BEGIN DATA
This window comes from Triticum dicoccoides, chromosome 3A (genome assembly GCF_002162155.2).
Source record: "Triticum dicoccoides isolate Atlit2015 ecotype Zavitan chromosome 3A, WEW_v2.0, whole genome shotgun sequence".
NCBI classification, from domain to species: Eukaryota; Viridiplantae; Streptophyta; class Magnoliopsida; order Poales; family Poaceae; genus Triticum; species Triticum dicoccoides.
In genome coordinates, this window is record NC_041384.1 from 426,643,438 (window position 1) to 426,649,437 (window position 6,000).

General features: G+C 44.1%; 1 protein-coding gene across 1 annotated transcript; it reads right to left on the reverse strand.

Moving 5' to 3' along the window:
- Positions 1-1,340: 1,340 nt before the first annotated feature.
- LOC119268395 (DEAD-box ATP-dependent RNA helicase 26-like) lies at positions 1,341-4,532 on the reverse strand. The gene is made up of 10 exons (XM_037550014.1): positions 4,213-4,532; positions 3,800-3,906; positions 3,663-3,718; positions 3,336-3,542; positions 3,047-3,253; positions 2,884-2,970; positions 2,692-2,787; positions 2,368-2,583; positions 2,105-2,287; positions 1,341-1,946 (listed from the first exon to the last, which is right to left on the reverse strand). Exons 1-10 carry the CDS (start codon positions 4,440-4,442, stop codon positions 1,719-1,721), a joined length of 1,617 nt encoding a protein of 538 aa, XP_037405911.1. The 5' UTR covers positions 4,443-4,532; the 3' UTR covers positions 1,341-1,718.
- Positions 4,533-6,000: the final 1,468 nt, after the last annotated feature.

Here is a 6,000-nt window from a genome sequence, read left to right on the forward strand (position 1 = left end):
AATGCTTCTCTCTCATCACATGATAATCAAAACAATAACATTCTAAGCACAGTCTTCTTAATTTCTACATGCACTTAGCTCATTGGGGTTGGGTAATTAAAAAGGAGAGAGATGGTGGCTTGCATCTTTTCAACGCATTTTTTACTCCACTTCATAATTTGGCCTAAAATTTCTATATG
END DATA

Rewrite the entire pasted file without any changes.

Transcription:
This window comes from Triticum dicoccoides, chromosome 3A (genome assembly GCF_002162155.2).
Source record: "Triticum dicoccoides isolate Atlit2015 ecotype Zavitan chromosome 3A, WEW_v2.0, whole genome shotgun sequence".
NCBI classification, from domain to species: Eukaryota; Viridiplantae; Streptophyta; class Magnoliopsida; order Poales; family Poaceae; genus Triticum; species Triticum dicoccoides.
In genome coordinates, this window is record NC_041384.1 from 426,643,438 (window position 1) to 426,649,437 (window position 6,000).

General features: G+C 44.1%; 1 protein-coding gene across 1 annotated transcript; it reads right to left on the reverse strand.

Moving 5' to 3' along the window:
- Positions 1-1,340: 1,340 nt before the first annotated feature.
- LOC119268395 (DEAD-box ATP-dependent RNA helicase 26-like) lies at positions 1,341-4,532 on the reverse strand. The gene is made up of 10 exons (XM_037550014.1): positions 4,213-4,532; positions 3,800-3,906; positions 3,663-3,718; positions 3,336-3,542; positions 3,047-3,253; positions 2,884-2,970; positions 2,692-2,787; positions 2,368-2,583; positions 2,105-2,287; positions 1,341-1,946 (listed from the first exon to the last, which is right to left on the reverse strand). Exons 1-10 carry the CDS (start codon positions 4,440-4,442, stop codon positions 1,719-1,721), a joined length of 1,617 nt encoding a protein of 538 aa, XP_037405911.1. The 5' UTR covers positions 4,443-4,532; the 3' UTR covers positions 1,341-1,718.
- Positions 4,533-6,000: the final 1,468 nt, after the last annotated feature.

Here is a 6,000-nt window from a genome sequence, read left to right on the forward strand (position 1 = left end):
AATGCTTCTCTCTCATCACATGATAATCAAAACAATAACATTCTAAGCACAGTCTTCTTAATTTCTACATGCACTTAGCTCATTGGGGTTGGGTAATTAAAAAGGAGAGAGATGGTGGCTTGCATCTTTTCAACGCATTTTTTACTCCACTTCATAATTTGGCCTAAAATTTCTATATG